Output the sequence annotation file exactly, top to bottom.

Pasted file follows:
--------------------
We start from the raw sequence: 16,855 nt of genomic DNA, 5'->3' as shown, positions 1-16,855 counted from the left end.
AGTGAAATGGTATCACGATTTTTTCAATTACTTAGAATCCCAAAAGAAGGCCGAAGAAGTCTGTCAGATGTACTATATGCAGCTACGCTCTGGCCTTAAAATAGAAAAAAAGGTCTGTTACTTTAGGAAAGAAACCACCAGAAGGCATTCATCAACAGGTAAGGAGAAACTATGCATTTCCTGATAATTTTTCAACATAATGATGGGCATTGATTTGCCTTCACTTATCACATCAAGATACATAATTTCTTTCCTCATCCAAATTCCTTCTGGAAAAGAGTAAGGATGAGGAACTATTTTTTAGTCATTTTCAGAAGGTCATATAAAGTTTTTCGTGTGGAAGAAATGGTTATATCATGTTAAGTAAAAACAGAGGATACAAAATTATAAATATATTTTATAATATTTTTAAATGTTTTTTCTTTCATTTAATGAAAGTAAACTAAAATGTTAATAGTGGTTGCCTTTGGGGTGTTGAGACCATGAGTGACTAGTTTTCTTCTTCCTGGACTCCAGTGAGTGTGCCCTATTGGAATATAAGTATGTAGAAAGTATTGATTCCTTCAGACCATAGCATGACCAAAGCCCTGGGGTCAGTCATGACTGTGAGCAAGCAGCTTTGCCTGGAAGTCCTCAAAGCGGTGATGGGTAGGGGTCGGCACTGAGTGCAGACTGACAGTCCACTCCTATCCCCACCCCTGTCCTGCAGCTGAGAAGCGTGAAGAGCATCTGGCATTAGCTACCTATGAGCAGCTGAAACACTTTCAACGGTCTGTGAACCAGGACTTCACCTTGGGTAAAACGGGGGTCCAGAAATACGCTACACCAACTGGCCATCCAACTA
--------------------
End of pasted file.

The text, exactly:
We start from the raw sequence: 16,855 nt of genomic DNA, 5'->3' as shown, positions 1-16,855 counted from the left end.
AGTGAAATGGTATCACGATTTTTTCAATTACTTAGAATCCCAAAAGAAGGCCGAAGAAGTCTGTCAGATGTACTATATGCAGCTACGCTCTGGCCTTAAAATAGAAAAAAAGGTCTGTTACTTTAGGAAAGAAACCACCAGAAGGCATTCATCAACAGGTAAGGAGAAACTATGCATTTCCTGATAATTTTTCAACATAATGATGGGCATTGATTTGCCTTCACTTATCACATCAAGATACATAATTTCTTTCCTCATCCAAATTCCTTCTGGAAAAGAGTAAGGATGAGGAACTATTTTTTAGTCATTTTCAGAAGGTCATATAAAGTTTTTCGTGTGGAAGAAATGGTTATATCATGTTAAGTAAAAACAGAGGATACAAAATTATAAATATATTTTATAATATTTTTAAATGTTTTTTCTTTCATTTAATGAAAGTAAACTAAAATGTTAATAGTGGTTGCCTTTGGGGTGTTGAGACCATGAGTGACTAGTTTTCTTCTTCCTGGACTCCAGTGAGTGTGCCCTATTGGAATATAAGTATGTAGAAAGTATTGATTCCTTCAGACCATAGCATGACCAAAGCCCTGGGGTCAGTCATGACTGTGAGCAAGCAGCTTTGCCTGGAAGTCCTCAAAGCGGTGATGGGTAGGGGTCGGCACTGAGTGCAGACTGACAGTCCACTCCTATCCCCACCCCTGTCCTGCAGCTGAGAAGCGTGAAGAGCATCTGGCATTAGCTACCTATGAGCAGCTGAAACACTTTCAACGGTCTGTGAACCAGGACTTCACCTTGGGTAAAACGGGGGTCCAGAAATACGCTACACCAACTGGCCATCCAACTA